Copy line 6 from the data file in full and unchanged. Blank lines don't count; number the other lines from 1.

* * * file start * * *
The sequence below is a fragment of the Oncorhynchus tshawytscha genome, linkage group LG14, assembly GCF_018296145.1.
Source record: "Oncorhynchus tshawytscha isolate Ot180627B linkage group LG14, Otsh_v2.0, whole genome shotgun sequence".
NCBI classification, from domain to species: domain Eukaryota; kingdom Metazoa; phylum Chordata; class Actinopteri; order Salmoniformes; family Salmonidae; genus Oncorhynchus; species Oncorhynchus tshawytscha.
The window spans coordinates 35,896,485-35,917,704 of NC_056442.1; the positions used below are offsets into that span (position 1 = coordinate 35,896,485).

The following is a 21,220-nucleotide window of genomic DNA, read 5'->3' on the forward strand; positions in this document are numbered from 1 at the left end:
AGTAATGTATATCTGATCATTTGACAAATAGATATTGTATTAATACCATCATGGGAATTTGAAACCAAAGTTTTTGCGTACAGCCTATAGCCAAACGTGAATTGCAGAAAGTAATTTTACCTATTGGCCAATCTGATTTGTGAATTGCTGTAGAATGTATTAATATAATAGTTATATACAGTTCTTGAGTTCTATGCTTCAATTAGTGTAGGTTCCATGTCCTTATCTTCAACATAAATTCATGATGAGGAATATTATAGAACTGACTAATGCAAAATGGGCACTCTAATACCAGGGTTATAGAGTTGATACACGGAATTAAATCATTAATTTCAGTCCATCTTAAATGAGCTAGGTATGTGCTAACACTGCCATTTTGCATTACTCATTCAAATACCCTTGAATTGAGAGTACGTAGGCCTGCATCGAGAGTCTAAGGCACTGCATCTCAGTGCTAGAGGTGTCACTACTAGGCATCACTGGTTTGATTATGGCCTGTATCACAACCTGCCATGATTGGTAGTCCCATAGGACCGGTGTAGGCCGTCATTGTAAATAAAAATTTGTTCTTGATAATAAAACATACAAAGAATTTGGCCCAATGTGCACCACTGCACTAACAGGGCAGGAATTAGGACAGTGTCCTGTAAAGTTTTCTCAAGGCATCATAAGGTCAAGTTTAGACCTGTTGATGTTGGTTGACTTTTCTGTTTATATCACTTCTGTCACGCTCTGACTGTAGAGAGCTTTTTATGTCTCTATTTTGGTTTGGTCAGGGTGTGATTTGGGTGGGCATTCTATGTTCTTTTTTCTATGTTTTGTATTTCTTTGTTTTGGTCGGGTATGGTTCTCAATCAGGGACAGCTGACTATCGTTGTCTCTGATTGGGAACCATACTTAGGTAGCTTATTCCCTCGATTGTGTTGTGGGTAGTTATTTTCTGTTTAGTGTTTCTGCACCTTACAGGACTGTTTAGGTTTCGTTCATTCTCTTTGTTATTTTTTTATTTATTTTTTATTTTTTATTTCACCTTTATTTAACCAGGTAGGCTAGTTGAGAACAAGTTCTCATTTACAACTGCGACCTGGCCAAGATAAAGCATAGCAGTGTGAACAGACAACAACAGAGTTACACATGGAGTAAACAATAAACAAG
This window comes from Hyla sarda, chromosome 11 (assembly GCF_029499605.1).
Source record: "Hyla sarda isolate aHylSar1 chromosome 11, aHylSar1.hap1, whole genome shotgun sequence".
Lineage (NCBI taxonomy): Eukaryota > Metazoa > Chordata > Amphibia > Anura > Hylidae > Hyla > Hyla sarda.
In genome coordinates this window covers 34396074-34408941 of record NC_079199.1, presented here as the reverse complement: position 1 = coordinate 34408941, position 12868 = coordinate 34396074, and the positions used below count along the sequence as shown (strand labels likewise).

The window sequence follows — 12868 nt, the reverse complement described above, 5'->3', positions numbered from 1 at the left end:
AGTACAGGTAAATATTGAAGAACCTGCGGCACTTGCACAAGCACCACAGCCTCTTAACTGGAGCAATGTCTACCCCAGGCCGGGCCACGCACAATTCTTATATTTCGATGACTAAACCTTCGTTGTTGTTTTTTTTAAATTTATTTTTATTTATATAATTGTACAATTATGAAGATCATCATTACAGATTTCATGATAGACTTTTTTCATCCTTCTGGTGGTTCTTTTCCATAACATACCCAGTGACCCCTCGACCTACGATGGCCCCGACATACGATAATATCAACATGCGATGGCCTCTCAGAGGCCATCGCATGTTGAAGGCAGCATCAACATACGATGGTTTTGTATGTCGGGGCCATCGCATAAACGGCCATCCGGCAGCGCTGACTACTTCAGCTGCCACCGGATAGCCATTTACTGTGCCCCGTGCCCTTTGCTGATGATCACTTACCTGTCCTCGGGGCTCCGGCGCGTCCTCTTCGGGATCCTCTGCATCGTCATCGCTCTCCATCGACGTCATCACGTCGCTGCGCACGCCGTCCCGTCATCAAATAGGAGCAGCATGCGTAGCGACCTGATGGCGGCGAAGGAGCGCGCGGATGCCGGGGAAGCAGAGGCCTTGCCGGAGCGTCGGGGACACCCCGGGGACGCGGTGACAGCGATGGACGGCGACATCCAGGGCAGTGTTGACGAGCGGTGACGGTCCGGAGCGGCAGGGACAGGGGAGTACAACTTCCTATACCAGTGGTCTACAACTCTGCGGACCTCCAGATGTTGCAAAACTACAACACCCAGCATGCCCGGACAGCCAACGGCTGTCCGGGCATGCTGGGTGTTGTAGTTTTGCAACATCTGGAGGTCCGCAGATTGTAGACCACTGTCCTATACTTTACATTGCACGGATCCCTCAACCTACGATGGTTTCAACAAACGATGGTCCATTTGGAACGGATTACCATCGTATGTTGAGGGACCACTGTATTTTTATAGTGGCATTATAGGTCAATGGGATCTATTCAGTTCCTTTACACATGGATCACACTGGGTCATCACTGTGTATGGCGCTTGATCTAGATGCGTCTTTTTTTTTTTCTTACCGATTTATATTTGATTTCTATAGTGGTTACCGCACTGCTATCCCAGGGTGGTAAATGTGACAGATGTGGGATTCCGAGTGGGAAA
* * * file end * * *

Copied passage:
AGTAATGTATATCTGATCATTTGACAAATAGATATTGTATTAATACCATCATGGGAATTTGAAACCAAAGTTTTTGCGTACAGCCTATAGCCAAACGTGAATTGCAGAAAGTAATTTTACCTATTGGCCAATCTGATTTGTGAATTGCTGTAGAATGTATTAATATAATAGTTATATACAGTTCTTGAGTTCTATGCTTCAATTAGTGTAGGTTCCATGTCCTTATCTTCAACATAAATTCATGATGAGGAATATTATAGAACTGACTAATGCAAAATGGGCACTCTAATACCAGGGTTATAGAGTTGATACACGGAATTAAATCATTAATTTCAGTCCATCTTAAATGAGCTAGGTATGTGCTAACACTGCCATTTTGCATTACTCATTCAAATACCCTTGAATTGAGAGTACGTAGGCCTGCATCGAGAGTCTAAGGCACTGCATCTCAGTGCTAGAGGTGTCACTACTAGGCATCACTGGTTTGATTATGGCCTGTATCACAACCTGCCATGATTGGTAGTCCCATAGGACCGGTGTAGGCCGTCATTGTAAATAAAAATTTGTTCTTGATAATAAAACATACAAAGAATTTGGCCCAATGTGCACCACTGCACTAACAGGGCAGGAATTAGGACAGTGTCCTGTAAAGTTTTCTCAAGGCATCATAAGGTCAAGTTTAGACCTGTTGATGTTGGTTGACTTTTCTGTTTATATCACTTCTGTCACGCTCTGACTGTAGAGAGCTTTTTATGTCTCTATTTTGGTTTGGTCAGGGTGTGATTTGGGTGGGCATTCTATGTTCTTTTTTCTATGTTTTGTATTTCTTTGTTTTGGTCGGGTATGGTTCTCAATCAGGGACAGCTGACTATCGTTGTCTCTGATTGGGAACCATACTTAGGTAGCTTATTCCCTCGATTGTGTTGTGGGTAGTTATTTTCTGTTTAGTGTTTCTGCACCTTACAGGACTGTTTAGGTTTCGTTCATTCTCTTTGTTATTTTTTTATTTATTTTTTATTTTTTATTTCACCTTTATTTAACCAGGTAGGCTAGTTGAGAACAAGTTCTCATTTACAACTGCGACCTGGCCAAGATAAAGCATAGCAGTGTGAACAGACAACAACAGAGTTACACATGGAGTAAACAATAAACAAG